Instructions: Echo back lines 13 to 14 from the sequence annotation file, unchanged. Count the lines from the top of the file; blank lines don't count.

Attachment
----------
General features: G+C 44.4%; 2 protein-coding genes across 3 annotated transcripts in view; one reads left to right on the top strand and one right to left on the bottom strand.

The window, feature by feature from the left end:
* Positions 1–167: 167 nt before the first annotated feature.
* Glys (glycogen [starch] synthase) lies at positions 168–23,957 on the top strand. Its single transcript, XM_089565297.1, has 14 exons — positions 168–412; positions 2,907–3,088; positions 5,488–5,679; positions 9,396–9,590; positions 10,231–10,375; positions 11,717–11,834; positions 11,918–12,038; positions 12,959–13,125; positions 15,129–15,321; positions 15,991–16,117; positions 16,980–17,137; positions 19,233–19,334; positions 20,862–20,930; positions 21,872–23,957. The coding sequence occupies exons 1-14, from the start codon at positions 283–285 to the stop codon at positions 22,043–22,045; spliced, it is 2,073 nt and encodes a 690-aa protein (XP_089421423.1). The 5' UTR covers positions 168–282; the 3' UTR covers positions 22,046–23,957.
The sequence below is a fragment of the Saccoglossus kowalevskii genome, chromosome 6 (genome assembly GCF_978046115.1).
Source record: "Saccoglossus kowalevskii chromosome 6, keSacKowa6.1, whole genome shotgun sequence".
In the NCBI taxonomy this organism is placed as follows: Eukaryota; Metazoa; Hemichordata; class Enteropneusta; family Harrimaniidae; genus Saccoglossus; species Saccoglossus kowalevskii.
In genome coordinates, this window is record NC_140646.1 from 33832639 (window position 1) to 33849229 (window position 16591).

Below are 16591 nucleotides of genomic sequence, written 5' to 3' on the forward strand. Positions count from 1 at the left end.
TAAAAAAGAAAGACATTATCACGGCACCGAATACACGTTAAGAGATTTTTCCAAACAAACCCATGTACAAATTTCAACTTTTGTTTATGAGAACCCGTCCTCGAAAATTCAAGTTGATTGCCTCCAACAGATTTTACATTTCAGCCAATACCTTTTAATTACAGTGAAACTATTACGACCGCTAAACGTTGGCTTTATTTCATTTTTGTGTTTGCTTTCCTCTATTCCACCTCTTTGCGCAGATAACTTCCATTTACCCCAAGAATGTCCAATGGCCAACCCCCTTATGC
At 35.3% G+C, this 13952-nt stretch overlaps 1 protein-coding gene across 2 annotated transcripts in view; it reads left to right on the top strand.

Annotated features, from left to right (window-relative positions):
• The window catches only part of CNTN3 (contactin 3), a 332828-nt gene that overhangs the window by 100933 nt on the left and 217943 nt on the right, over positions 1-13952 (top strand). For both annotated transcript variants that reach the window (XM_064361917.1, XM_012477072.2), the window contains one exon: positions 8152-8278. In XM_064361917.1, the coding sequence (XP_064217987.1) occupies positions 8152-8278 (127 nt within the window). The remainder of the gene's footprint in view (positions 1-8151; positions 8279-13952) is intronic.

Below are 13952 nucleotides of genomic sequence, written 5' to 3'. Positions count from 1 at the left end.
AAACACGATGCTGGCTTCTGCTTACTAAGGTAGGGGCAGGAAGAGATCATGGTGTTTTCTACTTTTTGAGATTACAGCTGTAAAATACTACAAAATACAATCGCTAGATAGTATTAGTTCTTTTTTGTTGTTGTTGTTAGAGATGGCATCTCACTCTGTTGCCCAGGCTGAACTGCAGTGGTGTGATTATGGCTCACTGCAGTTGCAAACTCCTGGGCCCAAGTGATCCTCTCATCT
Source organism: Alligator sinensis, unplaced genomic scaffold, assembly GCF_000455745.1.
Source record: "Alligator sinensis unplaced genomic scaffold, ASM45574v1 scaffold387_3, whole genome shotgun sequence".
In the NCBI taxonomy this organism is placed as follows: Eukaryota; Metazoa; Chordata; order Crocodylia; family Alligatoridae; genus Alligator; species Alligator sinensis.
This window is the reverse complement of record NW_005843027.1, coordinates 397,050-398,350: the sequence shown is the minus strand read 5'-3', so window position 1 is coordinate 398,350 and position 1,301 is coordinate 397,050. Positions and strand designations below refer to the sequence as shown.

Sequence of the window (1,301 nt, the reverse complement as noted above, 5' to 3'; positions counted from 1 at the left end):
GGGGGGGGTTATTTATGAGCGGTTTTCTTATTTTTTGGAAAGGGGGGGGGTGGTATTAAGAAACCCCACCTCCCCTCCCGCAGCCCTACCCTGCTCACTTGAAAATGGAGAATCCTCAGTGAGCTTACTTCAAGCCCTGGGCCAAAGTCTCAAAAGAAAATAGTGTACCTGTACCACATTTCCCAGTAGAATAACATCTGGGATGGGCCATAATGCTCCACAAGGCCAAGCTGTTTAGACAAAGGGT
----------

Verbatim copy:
• The window catches only part of CNTN3 (contactin 3), a 332828-nt gene that overhangs the window by 100933 nt on the left and 217943 nt on the right, over positions 1-13952 (top strand). For both annotated transcript variants that reach the window (XM_064361917.1, XM_012477072.2), the window contains one exon: positions 8152-8278. In XM_064361917.1, the coding sequence (XP_064217987.1) occupies positions 8152-8278 (127 nt within the window). The remainder of the gene's footprint in view (positions 1-8151; positions 8279-13952) is intronic.

Below are 13952 nucleotides of genomic sequence, written 5' to 3'. Positions count from 1 at the left end.